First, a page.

The personal ad site Backpage has just had its payment processing terminated by both Visa and Mastercard, following termination by American Express last year. This week, a few phone calls from Chicago-area bureaucrats were enough to get Backpage officially sanctioned by nearly the entire banking establishment.
Rainey Reitman, activism director at the Electronic Frontier Foundation, wrote:
"We shouldn't have informal pressure from public officials forcing financial service companies into deciding which types of speech should and shouldn't be allowed. MasterCard and Visa are not supposed to be the arbiters of free speech on the Internet."
The Chicago-area bureaucrats' “case” against Backpage is slippery and misleading in the extreme. Examine this odd statement printed by USA Today:
“Cook County Sheriff's Police say they have made more than 800 arrests since 2009 connected to Backpage adult service ads. Fifty of the arrests were for sex trafficking, involuntary servitude or promoting prostitution.”
Note the use of the word “or” in that last sentence. It's entirely possible (even probable) that zero of the arrests of BackPage users were for “sex trafficking” or “involuntary servitude.” But because of misleading wording, readers are prompted to believe otherwise.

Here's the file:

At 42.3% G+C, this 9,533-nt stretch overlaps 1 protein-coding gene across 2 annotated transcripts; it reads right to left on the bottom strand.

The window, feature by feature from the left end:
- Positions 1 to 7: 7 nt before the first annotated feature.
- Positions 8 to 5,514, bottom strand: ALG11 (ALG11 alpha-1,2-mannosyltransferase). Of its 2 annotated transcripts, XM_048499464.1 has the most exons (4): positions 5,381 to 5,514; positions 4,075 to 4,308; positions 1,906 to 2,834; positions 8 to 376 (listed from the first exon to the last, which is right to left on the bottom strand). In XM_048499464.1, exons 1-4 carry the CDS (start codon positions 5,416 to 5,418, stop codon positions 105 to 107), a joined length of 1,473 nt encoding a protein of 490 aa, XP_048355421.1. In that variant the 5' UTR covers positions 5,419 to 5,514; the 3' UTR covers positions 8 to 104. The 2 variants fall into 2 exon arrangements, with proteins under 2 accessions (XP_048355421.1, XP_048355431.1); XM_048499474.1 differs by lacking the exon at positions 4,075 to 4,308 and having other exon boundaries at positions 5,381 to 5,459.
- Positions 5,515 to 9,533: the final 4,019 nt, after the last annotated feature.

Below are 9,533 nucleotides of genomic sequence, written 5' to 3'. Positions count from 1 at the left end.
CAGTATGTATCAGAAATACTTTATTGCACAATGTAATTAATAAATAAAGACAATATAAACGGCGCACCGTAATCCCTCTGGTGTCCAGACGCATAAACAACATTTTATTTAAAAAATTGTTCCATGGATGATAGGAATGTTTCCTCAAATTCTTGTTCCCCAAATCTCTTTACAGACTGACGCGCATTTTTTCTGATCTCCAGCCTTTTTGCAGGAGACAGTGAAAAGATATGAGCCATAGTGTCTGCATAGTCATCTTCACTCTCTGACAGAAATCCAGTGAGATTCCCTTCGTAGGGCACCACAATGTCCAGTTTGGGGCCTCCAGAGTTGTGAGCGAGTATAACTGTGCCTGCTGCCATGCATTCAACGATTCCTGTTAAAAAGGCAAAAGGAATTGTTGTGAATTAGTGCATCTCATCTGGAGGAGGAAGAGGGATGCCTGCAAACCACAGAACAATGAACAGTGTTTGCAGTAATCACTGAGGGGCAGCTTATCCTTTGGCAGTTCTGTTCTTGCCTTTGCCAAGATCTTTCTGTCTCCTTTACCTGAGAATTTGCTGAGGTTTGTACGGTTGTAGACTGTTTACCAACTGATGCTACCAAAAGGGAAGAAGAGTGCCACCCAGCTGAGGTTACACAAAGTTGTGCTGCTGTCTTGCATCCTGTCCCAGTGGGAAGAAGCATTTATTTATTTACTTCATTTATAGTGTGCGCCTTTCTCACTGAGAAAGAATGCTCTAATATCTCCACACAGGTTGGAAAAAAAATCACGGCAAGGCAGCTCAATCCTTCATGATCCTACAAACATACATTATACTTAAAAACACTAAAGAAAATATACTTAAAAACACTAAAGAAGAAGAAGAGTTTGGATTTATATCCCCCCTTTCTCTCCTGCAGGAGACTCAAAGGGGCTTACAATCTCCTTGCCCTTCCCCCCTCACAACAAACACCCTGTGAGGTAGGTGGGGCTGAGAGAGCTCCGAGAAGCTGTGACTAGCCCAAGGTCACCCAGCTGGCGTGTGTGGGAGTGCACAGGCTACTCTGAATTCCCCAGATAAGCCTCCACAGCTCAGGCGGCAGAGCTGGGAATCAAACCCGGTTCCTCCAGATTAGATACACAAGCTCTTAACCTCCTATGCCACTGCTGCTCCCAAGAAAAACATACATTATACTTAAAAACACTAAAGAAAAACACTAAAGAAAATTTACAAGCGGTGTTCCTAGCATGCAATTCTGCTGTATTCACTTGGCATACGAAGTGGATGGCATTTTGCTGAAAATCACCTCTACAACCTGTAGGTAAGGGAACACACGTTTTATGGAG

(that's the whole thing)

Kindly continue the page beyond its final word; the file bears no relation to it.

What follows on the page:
This grand display of financial fascism may not be the end of Backpage — not if they take a page out of the crypto book. Sex and cryptocurrency have been used in successful combination all over the Internet. Several sex toy shops, cam sites, porn sites, escort services, and even real-life brothels have switched to crypto-only business models. The risks of economic sanction, chargebacks, and legal assault are proving too much for many pleasure businesses to continue accepting fiat.
Will Backpage lead their millions — yes, millions — of monthly visitors to adopt cryptocurrency in order keep the trade channels flowing? It won't take long to tell, as the service terminations by Visa and Mastercard appear immediate and Backpage's fiat revenue has likely stopped as of now.
And who knows? Maybe Backpage will even become a 100% crypto holdings business, since it's likely that Bitpay and Coinbase won't deposit to their bank, either — if Backpage can even keep a bank account.
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Rainey Reitman, activism director at the Electronic Frontier Foundation, wrote: "We shouldn’t have informal pressure from public officials forcing financial service companies into deciding which types of speech should […]